Intel Arc A350 Early Benchmarks Show Big Gaming Gains By Disabling Dynamic Tuning

samsung galaxy book 2 pro
The laptop versions of Intel's Arc GPUs, at least the littlest ones, officially launched on March 30th. We haven't seen and evidence of laptops containing the cards on store shelves in our areas, but some enterprising folks in South Korea have discovered that local models of the Samsung Galaxy Book 2 Pro can be acquired with an Arc A350M GPU.

One of the people to put their hands on an Arc-equipped Samsung laptop is popular South Korean hardware review channel BullsLab. Last week, on Friday, that channel published a short review of the laptop focused on testing the performance of its Arc A350M graphics.

specifications galaxy book 2 pro
Specifications for the Samsung Galaxy Book 2 Pro, Korea version.

The results were not encouraging. Performance across the testing wasn't great, with Intel's little GPU struggling to match a mobile GeForce GTX 1650 similar to the release-day leak we saw before. In addition, the reviewer reported that they encountered graphics defects impacting playability in some games, and even a few titles—including Forza Horizon 5 and Call of Duty: Cold War—that wouldn't launch at all.

Monday, BullsLab posted a video on its second channel with new tests of the Arc 350M in the Galaxy Book 2 Pro. There's been a driver update, and that addressed some of the glitches, but that's not the real exciting part of the new video. Instead, the reviewers decided to try disabling Intel's Dynamic Tuning Technology (DTT).

DTT is a feature of Intel CPUs and GPUs that allows them to dynamically adjust clock rates to hit a pre-specified TDP target. In the case of the Galaxy Book 2 Pro, it seems like DTT was configured to keep the CPU and GPU together within a 30 to 35-watt envelope.

Turning DTT off allowed the CPU to draw up to 28W, while the GPU peaked at 33W. That's nearly double the total power consumption, which will naturally increase heat output and reduce battery life, but 61W is still well below the power draw of most discrete-GPU laptops.

Also notice how much smoother that frametime graph is.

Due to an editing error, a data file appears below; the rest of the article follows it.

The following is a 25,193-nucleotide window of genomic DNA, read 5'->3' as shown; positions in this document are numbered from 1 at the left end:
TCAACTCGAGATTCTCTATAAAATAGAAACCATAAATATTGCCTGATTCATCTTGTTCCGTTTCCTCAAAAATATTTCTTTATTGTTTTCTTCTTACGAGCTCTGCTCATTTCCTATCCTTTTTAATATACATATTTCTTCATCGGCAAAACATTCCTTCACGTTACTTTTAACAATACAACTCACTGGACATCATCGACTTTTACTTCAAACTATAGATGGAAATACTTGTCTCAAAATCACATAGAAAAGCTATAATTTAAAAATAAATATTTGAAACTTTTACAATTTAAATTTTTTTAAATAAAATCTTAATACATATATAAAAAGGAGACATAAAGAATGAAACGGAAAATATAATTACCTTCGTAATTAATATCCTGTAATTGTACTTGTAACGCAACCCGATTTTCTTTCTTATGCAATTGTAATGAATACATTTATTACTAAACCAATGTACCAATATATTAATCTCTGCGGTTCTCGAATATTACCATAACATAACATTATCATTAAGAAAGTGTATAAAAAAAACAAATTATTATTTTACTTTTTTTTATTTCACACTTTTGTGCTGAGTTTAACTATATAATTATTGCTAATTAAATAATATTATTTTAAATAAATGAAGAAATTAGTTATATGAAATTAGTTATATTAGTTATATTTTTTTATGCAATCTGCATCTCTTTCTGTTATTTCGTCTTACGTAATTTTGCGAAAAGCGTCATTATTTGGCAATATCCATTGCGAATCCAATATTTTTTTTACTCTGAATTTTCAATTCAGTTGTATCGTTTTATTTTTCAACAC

More importantly, doubling power consumption practically doubled the system's performance in games. BullsLab's video compares DTT On and Off results across six games: Overwatch, PlayerUnknown's BattleGrounds, League of Legends, Elden Ring, Red Dead Redemption 2, and Lost Ark. Each title was tested at 1080p resolution, with in-game settings set to High or Ultra aside from Red Dead 2 which was at Medium.

Pleasingly, every game exhibits perfectly-playable performance at these settings. This is legitimately impressive stuff for a circa-30W GPU. In particular, e-sports games Overwatch and League of Legends frequently top triple-digit frame rates. Elden Ring and Red Dead Redemption 2 struggle a bit, but we suspect those demanding open-world games are suffering more of a system bottleneck than a GPU limitation.


Intel's DTT is enabled by default, likely under the expectation that the Galaxy Book 2 Pro will suffer severely-shortened battery life with it off—a metric sure to be more important to Samsung's users than raw gaming performance considering the productivity emphasis of the Galaxy Book 2 Pro's marketing.

This showcase definitely seems more representative of the Arc A350M's performance, and it's much closer to what we were expecting out of this GPU. This is the first real proof we have that Arc has potential to be a legitimate competitor to the venerable GeForce and Radeon brands. Now let's hope Intel can get those driver quirks ironed out in time for the desktop cards' release.